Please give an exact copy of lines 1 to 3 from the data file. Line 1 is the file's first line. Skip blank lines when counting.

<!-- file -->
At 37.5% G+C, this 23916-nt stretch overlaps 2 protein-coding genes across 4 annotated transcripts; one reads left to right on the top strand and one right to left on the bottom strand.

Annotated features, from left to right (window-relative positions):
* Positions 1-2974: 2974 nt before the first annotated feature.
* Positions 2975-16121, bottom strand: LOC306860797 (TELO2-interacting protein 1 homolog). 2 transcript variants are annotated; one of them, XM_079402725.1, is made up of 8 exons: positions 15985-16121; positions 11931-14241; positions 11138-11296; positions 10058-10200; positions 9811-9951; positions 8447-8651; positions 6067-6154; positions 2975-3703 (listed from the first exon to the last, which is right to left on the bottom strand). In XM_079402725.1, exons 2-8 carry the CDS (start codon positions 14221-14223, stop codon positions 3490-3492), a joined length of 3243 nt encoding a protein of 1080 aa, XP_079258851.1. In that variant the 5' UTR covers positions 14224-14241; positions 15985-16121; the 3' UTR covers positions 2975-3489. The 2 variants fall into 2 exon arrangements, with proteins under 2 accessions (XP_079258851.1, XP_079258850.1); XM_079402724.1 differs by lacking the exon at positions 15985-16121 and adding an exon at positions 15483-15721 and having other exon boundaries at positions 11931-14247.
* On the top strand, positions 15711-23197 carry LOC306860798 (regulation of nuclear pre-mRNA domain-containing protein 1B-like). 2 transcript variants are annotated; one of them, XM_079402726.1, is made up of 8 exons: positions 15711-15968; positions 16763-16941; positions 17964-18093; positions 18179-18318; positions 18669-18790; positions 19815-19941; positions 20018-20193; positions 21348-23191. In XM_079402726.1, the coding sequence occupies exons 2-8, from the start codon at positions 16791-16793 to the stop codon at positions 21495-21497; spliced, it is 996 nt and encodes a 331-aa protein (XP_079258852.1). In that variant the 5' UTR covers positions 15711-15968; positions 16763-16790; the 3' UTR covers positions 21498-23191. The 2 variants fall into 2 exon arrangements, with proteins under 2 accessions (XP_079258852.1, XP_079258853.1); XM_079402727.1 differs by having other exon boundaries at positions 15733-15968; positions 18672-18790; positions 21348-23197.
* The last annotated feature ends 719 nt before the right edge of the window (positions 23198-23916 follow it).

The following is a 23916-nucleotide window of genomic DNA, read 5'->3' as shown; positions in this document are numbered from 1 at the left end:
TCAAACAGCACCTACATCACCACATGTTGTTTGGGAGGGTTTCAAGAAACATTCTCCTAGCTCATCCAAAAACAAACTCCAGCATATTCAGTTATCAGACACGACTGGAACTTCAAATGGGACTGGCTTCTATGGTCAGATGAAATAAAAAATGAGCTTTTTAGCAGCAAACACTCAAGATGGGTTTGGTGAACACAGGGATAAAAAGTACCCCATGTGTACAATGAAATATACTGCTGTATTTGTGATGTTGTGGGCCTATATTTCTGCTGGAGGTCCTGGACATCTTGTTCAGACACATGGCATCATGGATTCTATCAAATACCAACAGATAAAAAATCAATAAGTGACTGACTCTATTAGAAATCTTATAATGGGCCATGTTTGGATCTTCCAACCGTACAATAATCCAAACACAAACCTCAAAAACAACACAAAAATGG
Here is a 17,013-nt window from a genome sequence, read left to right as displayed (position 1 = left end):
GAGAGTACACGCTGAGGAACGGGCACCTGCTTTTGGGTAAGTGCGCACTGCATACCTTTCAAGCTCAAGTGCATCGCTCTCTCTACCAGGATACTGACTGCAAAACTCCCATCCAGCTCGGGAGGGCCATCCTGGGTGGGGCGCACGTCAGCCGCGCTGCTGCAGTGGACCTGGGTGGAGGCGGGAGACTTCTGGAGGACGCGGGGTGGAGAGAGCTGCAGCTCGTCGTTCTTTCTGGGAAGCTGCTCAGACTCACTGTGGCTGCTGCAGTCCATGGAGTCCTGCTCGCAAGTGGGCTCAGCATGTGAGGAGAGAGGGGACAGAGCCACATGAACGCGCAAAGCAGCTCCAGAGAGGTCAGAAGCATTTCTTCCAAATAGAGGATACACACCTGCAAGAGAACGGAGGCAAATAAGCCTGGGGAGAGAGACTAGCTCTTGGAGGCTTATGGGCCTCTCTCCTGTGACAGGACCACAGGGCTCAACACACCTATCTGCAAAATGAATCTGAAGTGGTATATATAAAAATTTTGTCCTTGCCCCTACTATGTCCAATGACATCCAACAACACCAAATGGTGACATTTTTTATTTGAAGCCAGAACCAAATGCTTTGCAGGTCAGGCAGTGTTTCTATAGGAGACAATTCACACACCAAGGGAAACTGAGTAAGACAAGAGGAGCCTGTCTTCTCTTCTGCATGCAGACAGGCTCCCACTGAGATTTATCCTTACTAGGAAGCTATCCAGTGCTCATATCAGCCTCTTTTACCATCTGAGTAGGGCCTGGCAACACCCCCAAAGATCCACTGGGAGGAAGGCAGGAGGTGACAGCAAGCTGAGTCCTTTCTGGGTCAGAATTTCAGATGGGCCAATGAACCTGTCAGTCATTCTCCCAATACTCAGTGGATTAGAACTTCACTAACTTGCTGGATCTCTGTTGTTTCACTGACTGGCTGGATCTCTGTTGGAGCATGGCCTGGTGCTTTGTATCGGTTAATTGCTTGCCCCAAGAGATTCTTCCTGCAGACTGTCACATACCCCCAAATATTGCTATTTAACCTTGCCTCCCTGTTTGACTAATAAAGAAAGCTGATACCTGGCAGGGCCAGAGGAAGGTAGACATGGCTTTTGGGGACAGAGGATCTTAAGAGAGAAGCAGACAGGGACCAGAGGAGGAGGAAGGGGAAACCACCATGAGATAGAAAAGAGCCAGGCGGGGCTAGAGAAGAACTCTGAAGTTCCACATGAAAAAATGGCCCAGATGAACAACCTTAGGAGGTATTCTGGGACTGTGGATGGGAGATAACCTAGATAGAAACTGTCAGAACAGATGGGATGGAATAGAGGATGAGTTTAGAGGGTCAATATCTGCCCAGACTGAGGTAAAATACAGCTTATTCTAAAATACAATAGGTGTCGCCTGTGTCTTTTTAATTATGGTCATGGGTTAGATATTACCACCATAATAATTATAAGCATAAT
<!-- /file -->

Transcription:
At 37.5% G+C, this 23916-nt stretch overlaps 2 protein-coding genes across 4 annotated transcripts; one reads left to right on the top strand and one right to left on the bottom strand.

Annotated features, from left to right (window-relative positions):
* Positions 1-2974: 2974 nt before the first annotated feature.